Sit across from someone wearing augmented reality (AR) or “smart” glasses and you don’t know what they’re seeing – they could be Googling your face, turning you into a cat, or recording your conversation – and that disparity creates a major power imbalance, Cornell researchers said.
Most work with AR glasses focuses primarily on the experience of the wearer. Researchers from the Cornell Ann S. Bowers College of Computing and Information Science and Brown University teamed up to explore how this technology affects interactions between the wearer and another person. Their explorations showed that, while the device generally made the wearer less anxious, things weren’t so rosy on the other side of the glasses.
Jenny Fu, a doctoral student in the field of information science, presented the findings in a new study, “Negotiating Dyadic Interactions through the Lens of Augmented Reality Glasses,” at the 2023 Association for Computing Machinery Designing Interactive Systems Conference in July.
AR glasses superimpose virtual objects and text over the field of view to create a mixed-reality world for the user. Some designs are big and bulky, but as AR technology advances, some smart glasses are becoming indistinguishable from regular glasses, raising concerns that a wearer could be secretly recording someone or even generating deepfakes with their likeness.
For the new study, Fu and co-author Malte Jung, associate professor in information science and the Nancy H. ’62 and Philip M. ’62 Young Sesquicentennial Faculty Fellow, worked with doctoral student Ji Won Chung and Jeff Huang, associate professor of computer science, both at Brown, and Zachary Deocadiz-Smith, an independent extended reality designer.
They observed five pairs of individuals – a wearer and a non-wearer – as each pair discussed a desert survival activity. The wearer received Spectacles, an AR glasses prototype on loan from Snap Inc., the company behind Snapchat. Spectacles look like avant-garde sunglasses and, in the study, came equipped with a video camera and five custom filters that transformed the non-wearer into a deer, cat, bear, clown or pig-bunny.
Following the activity, the pairs engaged in a participatory design session where they discussed how AR glasses could be improved, both for the wearer, and the non-wearer. The participants were also interviewed and asked to reflect on their experiences.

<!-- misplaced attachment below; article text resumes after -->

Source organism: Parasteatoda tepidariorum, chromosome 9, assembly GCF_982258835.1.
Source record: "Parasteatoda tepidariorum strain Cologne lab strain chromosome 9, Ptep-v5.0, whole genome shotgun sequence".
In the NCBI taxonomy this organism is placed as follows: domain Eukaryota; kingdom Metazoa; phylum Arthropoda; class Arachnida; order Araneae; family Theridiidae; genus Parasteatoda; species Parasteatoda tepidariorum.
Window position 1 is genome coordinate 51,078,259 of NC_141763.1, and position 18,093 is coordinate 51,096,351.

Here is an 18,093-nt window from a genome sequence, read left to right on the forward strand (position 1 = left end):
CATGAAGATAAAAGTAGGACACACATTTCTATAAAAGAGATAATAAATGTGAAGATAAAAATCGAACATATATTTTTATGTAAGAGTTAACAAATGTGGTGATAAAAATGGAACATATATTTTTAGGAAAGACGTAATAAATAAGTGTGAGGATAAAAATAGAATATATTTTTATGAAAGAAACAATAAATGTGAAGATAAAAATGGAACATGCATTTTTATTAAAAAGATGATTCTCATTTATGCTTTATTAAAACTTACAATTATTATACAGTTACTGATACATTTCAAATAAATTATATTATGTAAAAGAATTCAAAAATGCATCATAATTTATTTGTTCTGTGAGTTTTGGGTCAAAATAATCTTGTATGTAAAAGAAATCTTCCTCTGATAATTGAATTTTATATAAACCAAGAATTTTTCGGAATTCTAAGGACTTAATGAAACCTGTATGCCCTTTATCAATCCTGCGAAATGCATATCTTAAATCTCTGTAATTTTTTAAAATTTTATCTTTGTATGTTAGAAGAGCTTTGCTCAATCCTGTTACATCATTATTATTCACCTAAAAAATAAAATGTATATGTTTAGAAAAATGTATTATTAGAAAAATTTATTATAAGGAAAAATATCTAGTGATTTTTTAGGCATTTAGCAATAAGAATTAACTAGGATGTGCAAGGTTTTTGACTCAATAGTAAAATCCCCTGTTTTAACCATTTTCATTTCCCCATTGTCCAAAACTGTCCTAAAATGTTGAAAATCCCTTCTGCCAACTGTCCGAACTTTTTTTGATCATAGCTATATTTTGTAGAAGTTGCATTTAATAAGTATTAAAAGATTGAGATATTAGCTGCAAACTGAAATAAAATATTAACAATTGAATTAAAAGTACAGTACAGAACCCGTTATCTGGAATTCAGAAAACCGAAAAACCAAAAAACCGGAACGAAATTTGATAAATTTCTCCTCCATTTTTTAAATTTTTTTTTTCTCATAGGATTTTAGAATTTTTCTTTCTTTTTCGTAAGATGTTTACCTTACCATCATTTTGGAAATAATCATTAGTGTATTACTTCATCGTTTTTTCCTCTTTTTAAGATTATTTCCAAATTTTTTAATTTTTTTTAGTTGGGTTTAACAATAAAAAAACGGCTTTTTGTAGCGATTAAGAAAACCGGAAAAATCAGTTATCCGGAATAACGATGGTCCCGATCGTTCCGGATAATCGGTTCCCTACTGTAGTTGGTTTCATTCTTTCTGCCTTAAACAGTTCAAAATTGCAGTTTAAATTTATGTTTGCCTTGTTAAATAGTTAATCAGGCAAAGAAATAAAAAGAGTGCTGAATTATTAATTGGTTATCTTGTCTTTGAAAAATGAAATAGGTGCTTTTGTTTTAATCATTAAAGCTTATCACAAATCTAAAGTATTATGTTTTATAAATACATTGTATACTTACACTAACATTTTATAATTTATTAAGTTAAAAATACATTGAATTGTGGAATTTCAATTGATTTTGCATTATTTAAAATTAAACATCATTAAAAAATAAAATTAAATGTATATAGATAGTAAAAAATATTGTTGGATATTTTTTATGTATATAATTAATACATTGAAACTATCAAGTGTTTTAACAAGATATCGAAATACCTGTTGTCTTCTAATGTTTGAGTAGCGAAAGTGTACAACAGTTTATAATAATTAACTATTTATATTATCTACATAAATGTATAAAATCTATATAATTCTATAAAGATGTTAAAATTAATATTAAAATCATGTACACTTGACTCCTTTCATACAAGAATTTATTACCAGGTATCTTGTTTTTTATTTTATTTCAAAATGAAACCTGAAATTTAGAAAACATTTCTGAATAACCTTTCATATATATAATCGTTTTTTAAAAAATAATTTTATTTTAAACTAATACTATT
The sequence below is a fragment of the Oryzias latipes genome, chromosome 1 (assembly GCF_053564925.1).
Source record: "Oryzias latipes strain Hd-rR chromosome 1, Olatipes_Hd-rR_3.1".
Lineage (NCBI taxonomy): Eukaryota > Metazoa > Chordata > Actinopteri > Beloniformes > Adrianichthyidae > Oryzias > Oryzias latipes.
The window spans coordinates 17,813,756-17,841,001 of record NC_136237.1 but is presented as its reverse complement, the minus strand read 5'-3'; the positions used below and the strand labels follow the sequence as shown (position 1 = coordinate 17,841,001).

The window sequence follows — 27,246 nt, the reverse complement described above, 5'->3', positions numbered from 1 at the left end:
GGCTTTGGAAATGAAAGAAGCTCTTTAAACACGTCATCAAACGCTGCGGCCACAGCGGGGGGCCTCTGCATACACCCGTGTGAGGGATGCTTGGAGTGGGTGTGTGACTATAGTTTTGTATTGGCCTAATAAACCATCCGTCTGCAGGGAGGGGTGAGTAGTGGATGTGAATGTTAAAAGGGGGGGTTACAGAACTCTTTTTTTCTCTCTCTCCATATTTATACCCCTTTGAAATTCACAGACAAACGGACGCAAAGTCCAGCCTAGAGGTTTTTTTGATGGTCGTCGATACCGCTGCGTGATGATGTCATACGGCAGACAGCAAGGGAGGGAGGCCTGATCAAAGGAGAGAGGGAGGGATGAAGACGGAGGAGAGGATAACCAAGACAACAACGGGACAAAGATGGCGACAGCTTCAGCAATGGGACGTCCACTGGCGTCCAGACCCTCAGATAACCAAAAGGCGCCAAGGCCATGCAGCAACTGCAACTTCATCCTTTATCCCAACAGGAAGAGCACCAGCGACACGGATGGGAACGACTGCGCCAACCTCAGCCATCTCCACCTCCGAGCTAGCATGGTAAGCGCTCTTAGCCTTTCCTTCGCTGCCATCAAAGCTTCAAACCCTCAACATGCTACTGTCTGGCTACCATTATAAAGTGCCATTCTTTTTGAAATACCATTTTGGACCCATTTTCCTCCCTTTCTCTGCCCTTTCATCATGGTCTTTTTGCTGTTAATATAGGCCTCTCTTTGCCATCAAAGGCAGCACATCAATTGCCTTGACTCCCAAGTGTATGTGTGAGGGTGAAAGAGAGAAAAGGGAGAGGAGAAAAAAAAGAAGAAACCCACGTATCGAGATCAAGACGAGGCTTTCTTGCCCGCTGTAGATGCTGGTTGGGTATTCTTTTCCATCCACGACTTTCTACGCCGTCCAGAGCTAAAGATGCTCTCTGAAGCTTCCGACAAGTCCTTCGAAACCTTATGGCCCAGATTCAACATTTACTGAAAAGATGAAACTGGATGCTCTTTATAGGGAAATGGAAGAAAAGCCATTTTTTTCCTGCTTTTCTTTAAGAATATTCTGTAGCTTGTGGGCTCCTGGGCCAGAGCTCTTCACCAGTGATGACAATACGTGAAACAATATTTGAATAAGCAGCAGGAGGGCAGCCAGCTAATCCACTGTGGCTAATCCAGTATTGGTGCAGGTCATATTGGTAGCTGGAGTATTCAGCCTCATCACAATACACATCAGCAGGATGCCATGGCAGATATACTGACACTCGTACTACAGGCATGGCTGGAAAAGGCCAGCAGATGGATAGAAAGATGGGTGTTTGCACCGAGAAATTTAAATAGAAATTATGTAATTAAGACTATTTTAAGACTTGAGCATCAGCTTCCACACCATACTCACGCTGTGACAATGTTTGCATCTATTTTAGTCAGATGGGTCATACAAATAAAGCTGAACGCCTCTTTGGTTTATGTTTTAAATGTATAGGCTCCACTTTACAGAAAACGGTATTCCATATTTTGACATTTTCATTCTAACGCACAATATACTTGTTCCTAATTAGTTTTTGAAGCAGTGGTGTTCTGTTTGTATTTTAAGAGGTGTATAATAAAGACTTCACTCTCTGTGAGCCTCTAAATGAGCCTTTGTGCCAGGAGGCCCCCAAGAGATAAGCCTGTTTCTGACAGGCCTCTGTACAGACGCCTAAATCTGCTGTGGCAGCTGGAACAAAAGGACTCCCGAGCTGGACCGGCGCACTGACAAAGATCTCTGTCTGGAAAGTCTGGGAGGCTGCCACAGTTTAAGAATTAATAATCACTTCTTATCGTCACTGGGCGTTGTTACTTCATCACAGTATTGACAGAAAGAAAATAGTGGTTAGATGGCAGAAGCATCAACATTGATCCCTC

According to the wearers, the fun filters reduced their anxiety and put them at ease. The non-wearers, however, felt disempowered because they didn’t know what was happening on the other side of the lenses. They were also upset that the filters robbed them of control over their own appearance. The possibility that the wearer could be secretly recording them without consent – especially when they didn’t know what they looked like – also put the non-wearers at a disadvantage.
The non-wearers weren’t completely powerless, however. A few demanded to know what the wearer was seeing, and moved their faces or bodies to evade the filters – giving them some control in negotiating their presence in the invisible mixed-reality world. “I think that’s the biggest takeaway I have from this study: I’m more powerful than I thought I was,” Fu said.
Another issue is that, like many AR glasses, Spectacles have darkened lenses so the wearer can see the projected virtual images. This lack of transparency also degraded the quality of the social interaction.
“There is no direct eye contact, which makes people very confused, because they don’t know where the person is looking,” Fu said. “That makes their experiences of this conversation less pleasant, because the glasses blocked out all these nonverbal interactions.”
To create more positive experiences for people on both sides of the lenses, the study participants proposed that smart glasses designers add a projection display and a recording indicator light, so people nearby will know what the wearer is seeing and recording.
Fu also suggests designers test out their glasses in a social environment, hold a participatory design process like the one in their study, and consider the resulting video interaction as a data source.
That way, non-wearers can have a voice in the creation of the impending mixed-reality world.
This work received support from the National Science Foundation.
By Patricia Waldron, a writer for the Cornell Ann S. Bowers College of Computing and Information Science.